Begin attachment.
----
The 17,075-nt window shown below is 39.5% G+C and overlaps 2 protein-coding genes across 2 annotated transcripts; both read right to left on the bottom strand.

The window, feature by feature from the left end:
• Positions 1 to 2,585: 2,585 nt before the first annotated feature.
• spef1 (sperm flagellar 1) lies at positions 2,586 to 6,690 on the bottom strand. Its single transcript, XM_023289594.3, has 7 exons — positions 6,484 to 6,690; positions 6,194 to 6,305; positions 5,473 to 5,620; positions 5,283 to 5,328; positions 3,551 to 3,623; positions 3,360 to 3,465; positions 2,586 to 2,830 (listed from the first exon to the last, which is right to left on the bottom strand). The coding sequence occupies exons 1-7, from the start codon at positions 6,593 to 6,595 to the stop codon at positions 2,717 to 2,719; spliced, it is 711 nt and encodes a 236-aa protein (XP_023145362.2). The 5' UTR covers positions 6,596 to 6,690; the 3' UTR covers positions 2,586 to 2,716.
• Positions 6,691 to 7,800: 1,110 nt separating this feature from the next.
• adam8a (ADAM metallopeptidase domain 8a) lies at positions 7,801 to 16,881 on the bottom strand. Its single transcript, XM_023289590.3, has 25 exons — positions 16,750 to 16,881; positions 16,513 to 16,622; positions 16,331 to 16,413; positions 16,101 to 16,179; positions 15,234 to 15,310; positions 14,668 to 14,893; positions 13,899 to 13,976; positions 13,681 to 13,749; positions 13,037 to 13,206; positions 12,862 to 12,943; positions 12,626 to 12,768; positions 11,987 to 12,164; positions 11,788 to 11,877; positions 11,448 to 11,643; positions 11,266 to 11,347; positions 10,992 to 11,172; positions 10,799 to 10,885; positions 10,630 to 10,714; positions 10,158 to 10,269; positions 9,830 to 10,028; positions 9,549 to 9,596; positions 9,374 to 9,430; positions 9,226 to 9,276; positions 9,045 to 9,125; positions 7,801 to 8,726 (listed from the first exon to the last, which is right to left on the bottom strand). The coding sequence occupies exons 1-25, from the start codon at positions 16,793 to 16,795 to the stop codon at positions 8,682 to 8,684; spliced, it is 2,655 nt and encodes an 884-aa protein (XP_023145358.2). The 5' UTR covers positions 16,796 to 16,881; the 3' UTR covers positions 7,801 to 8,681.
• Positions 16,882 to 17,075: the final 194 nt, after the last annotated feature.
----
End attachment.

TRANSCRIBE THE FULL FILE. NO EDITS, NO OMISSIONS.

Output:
The 17,075-nt window shown below is 39.5% G+C and overlaps 2 protein-coding genes across 2 annotated transcripts; both read right to left on the bottom strand.

The window, feature by feature from the left end:
• Positions 1 to 2,585: 2,585 nt before the first annotated feature.
• spef1 (sperm flagellar 1) lies at positions 2,586 to 6,690 on the bottom strand. Its single transcript, XM_023289594.3, has 7 exons — positions 6,484 to 6,690; positions 6,194 to 6,305; positions 5,473 to 5,620; positions 5,283 to 5,328; positions 3,551 to 3,623; positions 3,360 to 3,465; positions 2,586 to 2,830 (listed from the first exon to the last, which is right to left on the bottom strand). The coding sequence occupies exons 1-7, from the start codon at positions 6,593 to 6,595 to the stop codon at positions 2,717 to 2,719; spliced, it is 711 nt and encodes a 236-aa protein (XP_023145362.2). The 5' UTR covers positions 6,596 to 6,690; the 3' UTR covers positions 2,586 to 2,716.
• Positions 6,691 to 7,800: 1,110 nt separating this feature from the next.
• adam8a (ADAM metallopeptidase domain 8a) lies at positions 7,801 to 16,881 on the bottom strand. Its single transcript, XM_023289590.3, has 25 exons — positions 16,750 to 16,881; positions 16,513 to 16,622; positions 16,331 to 16,413; positions 16,101 to 16,179; positions 15,234 to 15,310; positions 14,668 to 14,893; positions 13,899 to 13,976; positions 13,681 to 13,749; positions 13,037 to 13,206; positions 12,862 to 12,943; positions 12,626 to 12,768; positions 11,987 to 12,164; positions 11,788 to 11,877; positions 11,448 to 11,643; positions 11,266 to 11,347; positions 10,992 to 11,172; positions 10,799 to 10,885; positions 10,630 to 10,714; positions 10,158 to 10,269; positions 9,830 to 10,028; positions 9,549 to 9,596; positions 9,374 to 9,430; positions 9,226 to 9,276; positions 9,045 to 9,125; positions 7,801 to 8,726 (listed from the first exon to the last, which is right to left on the bottom strand). The coding sequence occupies exons 1-25, from the start codon at positions 16,793 to 16,795 to the stop codon at positions 8,682 to 8,684; spliced, it is 2,655 nt and encodes an 884-aa protein (XP_023145358.2). The 5' UTR covers positions 16,796 to 16,881; the 3' UTR covers positions 7,801 to 8,681.
• Positions 16,882 to 17,075: the final 194 nt, after the last annotated feature.